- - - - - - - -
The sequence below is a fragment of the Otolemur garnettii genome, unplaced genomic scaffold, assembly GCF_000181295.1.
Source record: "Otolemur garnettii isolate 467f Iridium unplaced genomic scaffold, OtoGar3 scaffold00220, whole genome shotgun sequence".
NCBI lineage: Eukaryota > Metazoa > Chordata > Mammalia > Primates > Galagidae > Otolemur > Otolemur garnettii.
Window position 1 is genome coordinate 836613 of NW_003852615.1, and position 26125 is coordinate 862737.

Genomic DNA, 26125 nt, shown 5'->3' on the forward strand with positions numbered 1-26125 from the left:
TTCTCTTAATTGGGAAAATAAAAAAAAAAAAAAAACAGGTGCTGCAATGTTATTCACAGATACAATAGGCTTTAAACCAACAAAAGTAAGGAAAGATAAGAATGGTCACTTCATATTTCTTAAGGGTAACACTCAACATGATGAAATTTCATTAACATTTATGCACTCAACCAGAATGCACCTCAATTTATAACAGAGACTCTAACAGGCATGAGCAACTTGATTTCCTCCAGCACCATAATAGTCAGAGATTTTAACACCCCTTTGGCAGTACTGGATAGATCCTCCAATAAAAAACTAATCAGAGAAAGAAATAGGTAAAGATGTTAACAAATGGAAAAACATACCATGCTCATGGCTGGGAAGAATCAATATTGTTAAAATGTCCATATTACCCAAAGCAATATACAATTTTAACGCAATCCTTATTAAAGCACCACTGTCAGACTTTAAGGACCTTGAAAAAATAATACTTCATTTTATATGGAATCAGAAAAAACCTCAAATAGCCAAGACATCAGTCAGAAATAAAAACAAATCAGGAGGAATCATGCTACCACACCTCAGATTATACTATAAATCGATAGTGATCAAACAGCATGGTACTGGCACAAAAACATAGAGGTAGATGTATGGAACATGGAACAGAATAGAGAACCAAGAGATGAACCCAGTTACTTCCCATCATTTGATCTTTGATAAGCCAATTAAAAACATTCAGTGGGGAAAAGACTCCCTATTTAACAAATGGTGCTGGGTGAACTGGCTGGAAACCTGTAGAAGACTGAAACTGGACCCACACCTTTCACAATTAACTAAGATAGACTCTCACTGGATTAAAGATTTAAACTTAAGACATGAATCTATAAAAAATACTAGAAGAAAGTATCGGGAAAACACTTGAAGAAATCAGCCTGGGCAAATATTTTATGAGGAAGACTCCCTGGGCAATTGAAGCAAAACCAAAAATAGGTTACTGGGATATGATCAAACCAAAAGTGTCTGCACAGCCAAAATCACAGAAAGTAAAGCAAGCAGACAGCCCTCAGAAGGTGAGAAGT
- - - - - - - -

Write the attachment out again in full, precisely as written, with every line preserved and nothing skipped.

The sequence below is a fragment of the Otolemur garnettii genome, unplaced genomic scaffold, assembly GCF_000181295.1.
Source record: "Otolemur garnettii isolate 467f Iridium unplaced genomic scaffold, OtoGar3 scaffold00220, whole genome shotgun sequence".
NCBI lineage: Eukaryota > Metazoa > Chordata > Mammalia > Primates > Galagidae > Otolemur > Otolemur garnettii.
Window position 1 is genome coordinate 836613 of NW_003852615.1, and position 26125 is coordinate 862737.

Genomic DNA, 26125 nt, shown 5'->3' on the forward strand with positions numbered 1-26125 from the left:
TTCTCTTAATTGGGAAAATAAAAAAAAAAAAAAAACAGGTGCTGCAATGTTATTCACAGATACAATAGGCTTTAAACCAACAAAAGTAAGGAAAGATAAGAATGGTCACTTCATATTTCTTAAGGGTAACACTCAACATGATGAAATTTCATTAACATTTATGCACTCAACCAGAATGCACCTCAATTTATAACAGAGACTCTAACAGGCATGAGCAACTTGATTTCCTCCAGCACCATAATAGTCAGAGATTTTAACACCCCTTTGGCAGTACTGGATAGATCCTCCAATAAAAAACTAATCAGAGAAAGAAATAGGTAAAGATGTTAACAAATGGAAAAACATACCATGCTCATGGCTGGGAAGAATCAATATTGTTAAAATGTCCATATTACCCAAAGCAATATACAATTTTAACGCAATCCTTATTAAAGCACCACTGTCAGACTTTAAGGACCTTGAAAAAATAATACTTCATTTTATATGGAATCAGAAAAAACCTCAAATAGCCAAGACATCAGTCAGAAATAAAAACAAATCAGGAGGAATCATGCTACCACACCTCAGATTATACTATAAATCGATAGTGATCAAACAGCATGGTACTGGCACAAAAACATAGAGGTAGATGTATGGAACATGGAACAGAATAGAGAACCAAGAGATGAACCCAGTTACTTCCCATCATTTGATCTTTGATAAGCCAATTAAAAACATTCAGTGGGGAAAAGACTCCCTATTTAACAAATGGTGCTGGGTGAACTGGCTGGAAACCTGTAGAAGACTGAAACTGGACCCACACCTTTCACAATTAACTAAGATAGACTCTCACTGGATTAAAGATTTAAACTTAAGACATGAATCTATAAAAAATACTAGAAGAAAGTATCGGGAAAACACTTGAAGAAATCAGCCTGGGCAAATATTTTATGAGGAAGACTCCCTGGGCAATTGAAGCAAAACCAAAAATAGGTTACTGGGATATGATCAAACCAAAAGTGTCTGCACAGCCAAAATCACAGAAAGTAAAGCAAGCAGACAGCCCTCAGAAGGTGAGAAGT